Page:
While it was the failure of marketing efforts that started me on this book- writing journey, I came to realize that some of the problems associated with bad marketing were also common to businesses that essentially have no marketing. True, bad marketing is in some ways worse because it involves misleading prospective customers about what your business is and what you provide. Ultimately, it leads to poor customer experiences. No marketing is marginally better because you’re not communicating the wrong messages. But it, too, is ineffective because you aren’t deliberately communicating anything to your prospects. In both situations, you are failing to connect with potential customers in ways that would lead to an increased revenue stream. The solution in both cases is to build a marketing system.

In many ways, the world of marketing has functioned like the Wild West, where anything goes and there’s no one to enforce order. Well, it’s time a new sheriff came to town, kicked out the hucksters, and paved a way that is safe for all businesses to follow. Hire a guide or don’t; no longer will you be traveling in a wooden-wheeled wagon out West. You’ll have a paved, efficient, and well-guided highway that gets you to the land of results no matter the size or speed that you travel to get there. This is the Marketing RAMP, and this will be your silver bullet to kill the marketing monster once and for all.


Bringing Marketing into the Twenty-First Century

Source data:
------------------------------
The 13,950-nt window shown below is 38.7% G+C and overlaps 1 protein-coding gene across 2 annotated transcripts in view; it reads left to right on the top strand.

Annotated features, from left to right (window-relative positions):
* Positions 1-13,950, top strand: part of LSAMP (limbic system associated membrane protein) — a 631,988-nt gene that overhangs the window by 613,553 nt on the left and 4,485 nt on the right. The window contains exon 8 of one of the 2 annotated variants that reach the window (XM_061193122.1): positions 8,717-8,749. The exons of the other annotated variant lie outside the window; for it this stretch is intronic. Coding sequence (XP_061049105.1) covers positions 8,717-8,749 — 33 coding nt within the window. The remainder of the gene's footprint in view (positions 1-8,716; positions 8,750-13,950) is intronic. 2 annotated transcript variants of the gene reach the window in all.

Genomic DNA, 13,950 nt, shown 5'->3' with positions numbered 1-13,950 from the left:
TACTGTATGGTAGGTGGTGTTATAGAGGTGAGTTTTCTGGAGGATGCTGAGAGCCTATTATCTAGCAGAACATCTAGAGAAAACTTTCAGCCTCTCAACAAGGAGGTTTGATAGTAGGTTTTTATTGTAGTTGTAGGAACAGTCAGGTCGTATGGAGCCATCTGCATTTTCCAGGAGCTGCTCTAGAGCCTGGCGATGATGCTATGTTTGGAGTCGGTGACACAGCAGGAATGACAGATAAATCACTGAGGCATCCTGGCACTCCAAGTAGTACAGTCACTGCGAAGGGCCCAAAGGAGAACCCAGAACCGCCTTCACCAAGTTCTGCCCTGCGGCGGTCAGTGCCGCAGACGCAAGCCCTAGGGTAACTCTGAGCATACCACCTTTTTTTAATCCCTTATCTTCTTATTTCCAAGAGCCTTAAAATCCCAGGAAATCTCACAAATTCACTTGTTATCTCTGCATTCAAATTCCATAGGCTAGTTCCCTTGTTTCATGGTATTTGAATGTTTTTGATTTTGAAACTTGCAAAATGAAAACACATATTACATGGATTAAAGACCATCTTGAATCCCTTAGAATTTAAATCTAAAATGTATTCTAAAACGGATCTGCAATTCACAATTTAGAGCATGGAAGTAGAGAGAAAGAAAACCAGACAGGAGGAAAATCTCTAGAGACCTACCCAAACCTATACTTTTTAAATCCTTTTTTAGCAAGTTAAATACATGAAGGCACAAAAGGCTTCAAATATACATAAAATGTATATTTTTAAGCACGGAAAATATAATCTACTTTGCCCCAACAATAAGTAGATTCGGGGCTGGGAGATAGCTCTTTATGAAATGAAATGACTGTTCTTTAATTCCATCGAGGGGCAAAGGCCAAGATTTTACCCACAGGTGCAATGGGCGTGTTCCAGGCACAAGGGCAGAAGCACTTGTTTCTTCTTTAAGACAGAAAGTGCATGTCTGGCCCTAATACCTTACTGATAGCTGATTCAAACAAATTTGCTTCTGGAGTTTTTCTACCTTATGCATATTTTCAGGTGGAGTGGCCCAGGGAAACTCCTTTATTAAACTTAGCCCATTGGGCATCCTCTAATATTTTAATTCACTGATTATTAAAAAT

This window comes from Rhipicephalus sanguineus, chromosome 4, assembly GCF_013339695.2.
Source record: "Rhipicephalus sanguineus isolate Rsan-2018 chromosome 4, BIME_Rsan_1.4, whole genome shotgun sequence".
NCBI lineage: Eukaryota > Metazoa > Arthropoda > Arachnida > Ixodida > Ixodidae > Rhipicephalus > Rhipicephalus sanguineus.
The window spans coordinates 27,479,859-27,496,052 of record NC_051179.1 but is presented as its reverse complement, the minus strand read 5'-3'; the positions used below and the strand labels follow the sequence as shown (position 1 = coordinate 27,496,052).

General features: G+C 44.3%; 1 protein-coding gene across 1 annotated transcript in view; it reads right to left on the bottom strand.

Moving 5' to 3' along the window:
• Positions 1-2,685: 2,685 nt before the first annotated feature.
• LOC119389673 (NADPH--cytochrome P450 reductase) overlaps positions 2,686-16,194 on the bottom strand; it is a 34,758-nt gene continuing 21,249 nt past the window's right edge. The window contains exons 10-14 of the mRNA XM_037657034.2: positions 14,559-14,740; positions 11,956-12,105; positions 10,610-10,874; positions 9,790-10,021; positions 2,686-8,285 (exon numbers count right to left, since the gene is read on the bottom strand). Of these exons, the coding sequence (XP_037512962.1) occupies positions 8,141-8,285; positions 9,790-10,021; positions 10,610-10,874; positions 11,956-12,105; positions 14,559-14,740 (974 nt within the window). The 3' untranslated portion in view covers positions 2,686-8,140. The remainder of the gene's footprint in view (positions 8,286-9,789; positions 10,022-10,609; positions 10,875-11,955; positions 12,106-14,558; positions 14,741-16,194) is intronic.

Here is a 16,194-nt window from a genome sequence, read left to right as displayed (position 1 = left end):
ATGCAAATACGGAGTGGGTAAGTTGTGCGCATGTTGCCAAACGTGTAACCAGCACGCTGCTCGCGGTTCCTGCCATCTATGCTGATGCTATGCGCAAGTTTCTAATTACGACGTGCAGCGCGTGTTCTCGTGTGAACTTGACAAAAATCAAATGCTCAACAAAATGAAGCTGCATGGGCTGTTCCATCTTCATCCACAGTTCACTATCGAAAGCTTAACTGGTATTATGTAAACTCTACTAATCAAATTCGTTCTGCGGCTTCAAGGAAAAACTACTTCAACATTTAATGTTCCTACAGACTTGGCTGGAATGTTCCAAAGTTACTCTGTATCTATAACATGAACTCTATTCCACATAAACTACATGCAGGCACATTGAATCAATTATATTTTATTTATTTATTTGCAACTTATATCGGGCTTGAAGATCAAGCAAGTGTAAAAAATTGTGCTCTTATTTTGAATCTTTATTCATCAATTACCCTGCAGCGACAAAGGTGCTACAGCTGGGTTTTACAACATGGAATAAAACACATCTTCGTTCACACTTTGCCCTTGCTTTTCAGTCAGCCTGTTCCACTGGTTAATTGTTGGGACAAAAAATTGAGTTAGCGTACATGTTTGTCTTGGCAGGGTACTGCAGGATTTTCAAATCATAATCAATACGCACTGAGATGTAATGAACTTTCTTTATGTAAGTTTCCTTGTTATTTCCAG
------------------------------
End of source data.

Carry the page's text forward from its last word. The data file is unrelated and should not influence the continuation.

Shortly after moving to San Diego, I decided to take up surfing. The first time I attempted to paddle out was a disaster. It didn’t get much easier until I finally befriended some locals who taught me the ropes. They helped me understand the different and unique components of surfing I needed to understand before I experienced success in the water.

Before long, I knew to study the ocean before I jumped in. I knew to count the timing between each wave, to watch how they break, to take note of the lay of the land below the surface of the ocean, to be aware of the speed of the currents, and to see how far out the waves are beginning to curl. Only after gathering all this information was I able to paddle out successfully.

Like me, many beginners beeline straight for the water with their board only to get pummeled again and again, never getting past the wave break. Too many give up without ever experiencing the magic of surfing.

What they and you need to understand is what I learned many years ago. The work you do before you dip one toe into the ocean is what translates into success. It’s important to identify and understand the moving parts, visualize the lay of the land, and see the method to the madness before you paddle out into the unknown. My job is to make sure that no matter what kind of wave comes your way, you’ll be ready for it — and you’ll enjoy the ride.

To get you started, this part of the book describes the underlying currents as well as the philosophy and principles that will shape your marketing efforts. Chapter 1 describes several fatal flaws in marketing systems today. Chapter 2 describes how establishing a Marketing RAMP can overcome the flaws. Chapters 3 through 7 describe the four parts of a Marketing RAMP and explore how each feeds into creating an effective marketing plan.

Starting in Chapter 3, most of the chapters are accompanied by exercises that will help you develop your own Marketing RAMP information.


Five Fatal Flaws in Marketing Today

Traditional marketing has too many fatal flaws and must be replaced with an integrated operating system.

Like me, you think marketing is broken. You agree that, too often, marketing efforts do not deliver on their promise to attract new customers and build business. Understanding more about the ways in which it is broken will help establish the criteria for a better alternative. In this chapter, I talk about five fatal flaws in marketing today. In the next chapter, I talk about the solution I’m offering that avoids or fixes these flaws.